Volunteers removed invasive plants. This way they helped a unique nature reserve

2023 - 05 - 26

Today and in past days, volunteers were removing the harmful invasive plant many-leaved lupine, also known as the large-leaved lupine and big-leaved lupine, in the large herbivore reserve in the former military training area of Milovice near Prague and in its surroundings.   This non-native species has been spreading in many areas of Europe and pushing local flower species out of the countryside. It forms dense closed stands, in which native species cannot establish themselves. In addition, it enriches the soil with nitrogen, thus aiding an increase in the numbers of weeds such as nettles and docks and sorrels.

“The lupine has been spreading to the large herbivore reserve from surrounding plots of land, where no one tackles it. Although we have been getting rid of the lupine in the reserve for several years now, it is on the increase due to its continuous spread from the surroundings. That’s why this year we also focused on the immediate surrounding of the reserve so as to curb the main source from which the lupine spreads,” said Dalibor Dostal, director of the conservation organisation European Wildlife, which founded the large herbivore reserve in cooperation with scientists in 2015.

The volunteers equipped with spades grubbed out the lupine together with its roots. “The lupine is a perennial plant. This means merely tearing off the flower is not enough because it would grow from the roots next year again. However, even tearing off the flower is a certain preventive measure for this species as it will prevent it from maturing and spreading the seeds, which this plant can produce a huge amount,” added Dalibor Dostal.

The conservationists would not be able handle the struggle against the unwelcome intruder without the help of volunteers. “Every year our company allows its employees to pursue volunteering activities in organisations according to their choice. Just as last year, this year we chose the large herbivore reserve which was set up in the former military training area in Milovice. We view this project as a unique landscape-forming achievement, which involves not only the breeding back of the aurochs and expanding herds of bison and horses but, thanks to grazing on stretches of land in this traditional way, rare plant and insect species also succeed in establishing themselves there. This is a lovely example of achieving the equilibrium in nature in a natural way, and we are pleased to be at least a small part of it,” explained Alena Kunzfeldova from Beckman Coulter, the company from which the volunteers arrived in the past days. Their work was followed up by volunteers from Takeda today.

“We couldn’t handle a number of activities without the help of volunteers. Since the foundation of the reserve, they have been helping us clean up illegal dumping sites and, since last year, they have also got involved in the fight against invasive plants. Students of the Czech University of Life Sciences helped remove the invasive plant Canadian goldenrod last year, while the volunteer group focused on the lupine for the first time this year.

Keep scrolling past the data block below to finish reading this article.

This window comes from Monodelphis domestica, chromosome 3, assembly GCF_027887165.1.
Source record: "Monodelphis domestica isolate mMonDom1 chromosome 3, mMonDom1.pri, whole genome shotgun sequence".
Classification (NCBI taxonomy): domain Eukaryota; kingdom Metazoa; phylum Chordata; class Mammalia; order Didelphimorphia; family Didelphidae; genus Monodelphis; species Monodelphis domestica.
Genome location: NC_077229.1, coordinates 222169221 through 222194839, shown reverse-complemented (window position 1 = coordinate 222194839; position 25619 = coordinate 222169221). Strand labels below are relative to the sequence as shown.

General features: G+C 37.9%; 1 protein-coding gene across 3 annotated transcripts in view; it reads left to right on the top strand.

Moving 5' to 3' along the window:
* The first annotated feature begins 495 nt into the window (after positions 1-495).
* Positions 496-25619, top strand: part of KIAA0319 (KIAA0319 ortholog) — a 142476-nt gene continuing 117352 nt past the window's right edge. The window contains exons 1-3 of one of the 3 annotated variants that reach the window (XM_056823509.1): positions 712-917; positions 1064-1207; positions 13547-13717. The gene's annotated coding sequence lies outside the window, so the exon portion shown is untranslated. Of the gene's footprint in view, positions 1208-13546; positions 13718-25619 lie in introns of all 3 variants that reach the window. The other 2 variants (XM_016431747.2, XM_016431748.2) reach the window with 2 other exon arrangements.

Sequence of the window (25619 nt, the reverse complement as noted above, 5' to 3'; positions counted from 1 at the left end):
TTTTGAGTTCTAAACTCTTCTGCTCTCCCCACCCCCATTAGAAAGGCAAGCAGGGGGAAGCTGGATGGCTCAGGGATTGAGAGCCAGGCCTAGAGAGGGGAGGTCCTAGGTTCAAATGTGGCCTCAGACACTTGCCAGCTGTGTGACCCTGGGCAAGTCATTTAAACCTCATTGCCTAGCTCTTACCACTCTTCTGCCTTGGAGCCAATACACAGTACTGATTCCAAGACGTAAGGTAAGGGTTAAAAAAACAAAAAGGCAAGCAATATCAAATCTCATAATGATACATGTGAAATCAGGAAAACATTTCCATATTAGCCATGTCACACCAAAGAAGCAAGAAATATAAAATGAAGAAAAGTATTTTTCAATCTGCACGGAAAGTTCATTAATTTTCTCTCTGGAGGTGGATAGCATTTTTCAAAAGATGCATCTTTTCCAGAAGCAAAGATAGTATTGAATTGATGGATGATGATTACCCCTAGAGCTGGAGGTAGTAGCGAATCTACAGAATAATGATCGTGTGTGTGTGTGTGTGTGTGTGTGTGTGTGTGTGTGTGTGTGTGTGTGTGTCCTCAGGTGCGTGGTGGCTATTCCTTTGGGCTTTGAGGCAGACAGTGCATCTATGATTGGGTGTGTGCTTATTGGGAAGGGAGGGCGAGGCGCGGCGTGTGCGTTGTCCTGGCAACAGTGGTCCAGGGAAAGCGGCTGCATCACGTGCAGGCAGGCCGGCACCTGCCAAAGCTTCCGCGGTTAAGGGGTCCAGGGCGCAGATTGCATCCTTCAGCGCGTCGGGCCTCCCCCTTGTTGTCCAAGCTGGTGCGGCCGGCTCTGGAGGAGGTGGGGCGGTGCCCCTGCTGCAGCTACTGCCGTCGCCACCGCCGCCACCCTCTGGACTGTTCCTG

Large herbivores provide for virtually all the necessary management activities in the reserve, starting from grazing on aggressive grasses via disturbing and stripping off the turf up to maintaining the pools. The only thing where their activity needs to be completed is the removal of damage caused by humans. Besides removing illegal dumping sites and remains of army operations, this also includes the elimination of invasive species that have been introduced to European nature by humans from other continents, and slowing down the expansion of bushes that are spreading due to climate change, and a rise in the concentration of atmospheric nitrogen generated by industry, power engineering and traffic.

The many-leaved lupine is native to North America, where it grows from southern Alaska all the way to California. It is one of the most dangerous invasive species in Europe. Animals on pastures avoid it as it is toxic. “In addition to getting rid of the lupine in the countryside, it is necessary to make sure that this harmful species doesn’t spread further into open landscape. Therefore, similarly as with other invasive species, there should be a ban on selling it in garden centres and growing it in gardens, from which it spreads to nature,” stated Dalibor Dostal. The lupine used to be sown in the past by gamekeepers as a fodder for animals or by road administrators to reinforce road and railway embankments.

In the large ungulate reserve and its surroundings, the conservationists focus mainly on getting rid of four species of invasive plants: besides the many-leaved lupine and Canadian goldenrod, these are also the woody plants locust and ash-leaved maple. “Suppressing invasive species is the most important task of the conservationists and owners of land in the area of the reserve and its closest vicinity”, concluded Dalibor Dostal.

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